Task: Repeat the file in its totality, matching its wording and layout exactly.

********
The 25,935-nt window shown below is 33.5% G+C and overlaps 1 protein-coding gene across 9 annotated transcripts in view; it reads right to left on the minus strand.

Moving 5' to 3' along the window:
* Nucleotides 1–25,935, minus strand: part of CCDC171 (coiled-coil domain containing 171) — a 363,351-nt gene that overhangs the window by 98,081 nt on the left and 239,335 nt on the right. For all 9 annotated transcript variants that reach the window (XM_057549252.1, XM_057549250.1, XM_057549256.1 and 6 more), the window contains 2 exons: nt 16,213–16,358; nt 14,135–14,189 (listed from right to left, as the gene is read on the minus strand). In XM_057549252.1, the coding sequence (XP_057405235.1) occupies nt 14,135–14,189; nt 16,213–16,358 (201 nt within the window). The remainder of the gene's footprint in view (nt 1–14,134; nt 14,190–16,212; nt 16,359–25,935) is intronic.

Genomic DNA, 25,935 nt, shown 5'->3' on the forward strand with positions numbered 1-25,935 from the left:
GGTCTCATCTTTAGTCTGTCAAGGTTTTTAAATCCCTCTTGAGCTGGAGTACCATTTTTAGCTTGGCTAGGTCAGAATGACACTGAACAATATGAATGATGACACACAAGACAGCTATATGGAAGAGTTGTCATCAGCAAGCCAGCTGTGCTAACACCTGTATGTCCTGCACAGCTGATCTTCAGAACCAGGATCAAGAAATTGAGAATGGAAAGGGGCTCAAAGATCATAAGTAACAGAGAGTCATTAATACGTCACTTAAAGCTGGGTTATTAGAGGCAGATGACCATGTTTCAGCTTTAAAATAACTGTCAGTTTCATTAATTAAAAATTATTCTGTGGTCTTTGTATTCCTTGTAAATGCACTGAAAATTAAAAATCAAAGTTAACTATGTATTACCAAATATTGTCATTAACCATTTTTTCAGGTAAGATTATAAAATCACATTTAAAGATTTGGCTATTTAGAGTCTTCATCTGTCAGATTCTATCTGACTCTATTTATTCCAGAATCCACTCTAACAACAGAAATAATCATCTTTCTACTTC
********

The 25,935-nt window shown below is 33.5% G+C and overlaps 1 protein-coding gene across 9 annotated transcripts in view; it reads right to left on the minus strand.

Moving 5' to 3' along the window:
* Nucleotides 1–25,935, minus strand: part of CCDC171 (coiled-coil domain containing 171) — a 363,351-nt gene that overhangs the window by 98,081 nt on the left and 239,335 nt on the right. For all 9 annotated transcript variants that reach the window (XM_057549252.1, XM_057549250.1, XM_057549256.1 and 6 more), the window contains 2 exons: nt 16,213–16,358; nt 14,135–14,189 (listed from right to left, as the gene is read on the minus strand). In XM_057549252.1, the coding sequence (XP_057405235.1) occupies nt 14,135–14,189; nt 16,213–16,358 (201 nt within the window). The remainder of the gene's footprint in view (nt 1–14,134; nt 14,190–16,212; nt 16,359–25,935) is intronic.

Genomic DNA, 25,935 nt, shown 5'->3' on the forward strand with positions numbered 1-25,935 from the left:
GGTCTCATCTTTAGTCTGTCAAGGTTTTTAAATCCCTCTTGAGCTGGAGTACCATTTTTAGCTTGGCTAGGTCAGAATGACACTGAACAATATGAATGATGACACACAAGACAGCTATATGGAAGAGTTGTCATCAGCAAGCCAGCTGTGCTAACACCTGTATGTCCTGCACAGCTGATCTTCAGAACCAGGATCAAGAAATTGAGAATGGAAAGGGGCTCAAAGATCATAAGTAACAGAGAGTCATTAATACGTCACTTAAAGCTGGGTTATTAGAGGCAGATGACCATGTTTCAGCTTTAAAATAACTGTCAGTTTCATTAATTAAAAATTATTCTGTGGTCTTTGTATTCCTTGTAAATGCACTGAAAATTAAAAATCAAAGTTAACTATGTATTACCAAATATTGTCATTAACCATTTTTTCAGGTAAGATTATAAAATCACATTTAAAGATTTGGCTATTTAGAGTCTTCATCTGTCAGATTCTATCTGACTCTATTTATTCCAGAATCCACTCTAACAACAGAAATAATCATCTTTCTACTTC